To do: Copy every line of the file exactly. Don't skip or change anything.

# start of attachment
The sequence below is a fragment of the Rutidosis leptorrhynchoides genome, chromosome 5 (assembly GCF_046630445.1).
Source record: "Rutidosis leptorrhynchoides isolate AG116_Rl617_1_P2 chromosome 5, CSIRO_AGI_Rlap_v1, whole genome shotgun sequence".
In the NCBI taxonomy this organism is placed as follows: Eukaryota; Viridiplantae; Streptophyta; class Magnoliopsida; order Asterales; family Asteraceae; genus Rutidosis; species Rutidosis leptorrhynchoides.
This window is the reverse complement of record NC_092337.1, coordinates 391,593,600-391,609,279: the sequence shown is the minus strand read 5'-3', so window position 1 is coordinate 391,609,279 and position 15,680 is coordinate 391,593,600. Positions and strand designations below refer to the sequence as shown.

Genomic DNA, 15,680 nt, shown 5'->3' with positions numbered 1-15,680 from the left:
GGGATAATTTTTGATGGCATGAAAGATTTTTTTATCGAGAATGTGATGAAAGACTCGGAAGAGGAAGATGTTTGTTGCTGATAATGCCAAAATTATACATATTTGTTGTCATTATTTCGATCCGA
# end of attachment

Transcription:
The sequence below is a fragment of the Rutidosis leptorrhynchoides genome, chromosome 5 (assembly GCF_046630445.1).
Source record: "Rutidosis leptorrhynchoides isolate AG116_Rl617_1_P2 chromosome 5, CSIRO_AGI_Rlap_v1, whole genome shotgun sequence".
In the NCBI taxonomy this organism is placed as follows: Eukaryota; Viridiplantae; Streptophyta; class Magnoliopsida; order Asterales; family Asteraceae; genus Rutidosis; species Rutidosis leptorrhynchoides.
This window is the reverse complement of record NC_092337.1, coordinates 391,593,600-391,609,279: the sequence shown is the minus strand read 5'-3', so window position 1 is coordinate 391,609,279 and position 15,680 is coordinate 391,593,600. Positions and strand designations below refer to the sequence as shown.

Genomic DNA, 15,680 nt, shown 5'->3' with positions numbered 1-15,680 from the left:
GGGATAATTTTTGATGGCATGAAAGATTTTTTTATCGAGAATGTGATGAAAGACTCGGAAGAGGAAGATGTTTGTTGCTGATAATGCCAAAATTATACATATTTGTTGTCATTATTTCGATCCGA